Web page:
Secondly, the way the survey purpose was worded to respondents is likely to have led to confounding responses. The priests were told that the purpose of the study is to check how priests' "issues" have affected "their overall wellness." On top of it, the author, a dean at the conservative theological school of the Catholic University of America, shares readily what happens to priests or candidates for the priesthood who admit they have issues: they are seen as not "spiritual" enough. Just think of it: how many priests would readily admit on a survey which has their diocese listed on it and, when completed by postal mail, even their ZIP code (which could identify them), that they, for instance, "have consistent problems getting along with people?" How many would dare to truthfully answer these questions: "Despite its challenges, celibacy has been a grace for me personally," "are thinking of leaving the priesthood," "have been sexually abused as children," have suffered from anxiety or depression (which is seen as a result of lax "spiritual" practice by the author and other candidate screeners), "feel some conflict around my sexuality," etc. Responses will be significantly confounded in such a survey simply because many priests are likely, for a variety of reasons, to give the answers they think are expected. Just imagine a company with many branch offices which were asked to do a survey like this and workers would be asked to write their branch on the survey and they would know that mental health problems could potentially disqualify them from work: would workers not have every incentive to conceal their real difficulties in such a survey?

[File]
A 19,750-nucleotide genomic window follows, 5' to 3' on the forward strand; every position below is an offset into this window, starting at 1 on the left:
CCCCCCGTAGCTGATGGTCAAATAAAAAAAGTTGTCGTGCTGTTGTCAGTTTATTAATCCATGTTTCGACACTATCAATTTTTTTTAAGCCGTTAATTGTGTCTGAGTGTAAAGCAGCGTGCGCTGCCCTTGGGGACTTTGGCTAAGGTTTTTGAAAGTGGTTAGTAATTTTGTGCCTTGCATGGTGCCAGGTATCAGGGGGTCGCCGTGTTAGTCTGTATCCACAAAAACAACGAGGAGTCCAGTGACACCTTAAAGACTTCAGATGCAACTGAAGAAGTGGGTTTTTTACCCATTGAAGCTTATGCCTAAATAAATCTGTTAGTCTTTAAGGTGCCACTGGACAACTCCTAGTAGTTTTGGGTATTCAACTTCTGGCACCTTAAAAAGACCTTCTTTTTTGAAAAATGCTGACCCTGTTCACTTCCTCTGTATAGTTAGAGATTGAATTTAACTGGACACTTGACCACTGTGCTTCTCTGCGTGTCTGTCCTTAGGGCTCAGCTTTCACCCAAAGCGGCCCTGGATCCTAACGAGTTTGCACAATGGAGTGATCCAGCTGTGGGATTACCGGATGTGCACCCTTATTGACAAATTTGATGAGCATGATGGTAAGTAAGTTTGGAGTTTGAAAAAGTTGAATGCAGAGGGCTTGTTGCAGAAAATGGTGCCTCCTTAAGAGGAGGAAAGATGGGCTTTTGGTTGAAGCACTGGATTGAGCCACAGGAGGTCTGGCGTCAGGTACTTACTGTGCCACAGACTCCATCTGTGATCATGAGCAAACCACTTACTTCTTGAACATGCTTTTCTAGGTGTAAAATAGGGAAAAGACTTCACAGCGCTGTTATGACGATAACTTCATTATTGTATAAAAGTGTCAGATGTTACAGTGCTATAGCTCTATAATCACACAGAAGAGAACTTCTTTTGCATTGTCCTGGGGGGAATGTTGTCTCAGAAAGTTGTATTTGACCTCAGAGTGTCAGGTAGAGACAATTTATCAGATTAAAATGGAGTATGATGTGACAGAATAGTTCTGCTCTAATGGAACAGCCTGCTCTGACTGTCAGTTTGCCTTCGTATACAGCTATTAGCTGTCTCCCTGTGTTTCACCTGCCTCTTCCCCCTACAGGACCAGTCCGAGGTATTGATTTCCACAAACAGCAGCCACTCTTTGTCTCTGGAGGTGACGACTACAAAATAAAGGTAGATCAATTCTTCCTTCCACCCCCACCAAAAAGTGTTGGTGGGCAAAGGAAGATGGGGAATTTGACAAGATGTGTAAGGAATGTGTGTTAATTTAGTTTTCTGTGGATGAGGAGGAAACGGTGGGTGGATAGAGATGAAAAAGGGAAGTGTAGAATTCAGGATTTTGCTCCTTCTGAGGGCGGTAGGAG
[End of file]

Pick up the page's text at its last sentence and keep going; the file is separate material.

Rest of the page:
A third flaw is the phrasing of some of the questions. The question about celibacy above, for instance, manipulates the response by leading with "Despite its challenges." Had the question simply read "Celibacy has been a grace for me personally," the average answer would likely have been less positive because priests would have brought up the "challenges" on their own. The survey question neutralizes the "challenges" as expected and thus gets a higher positive response rate!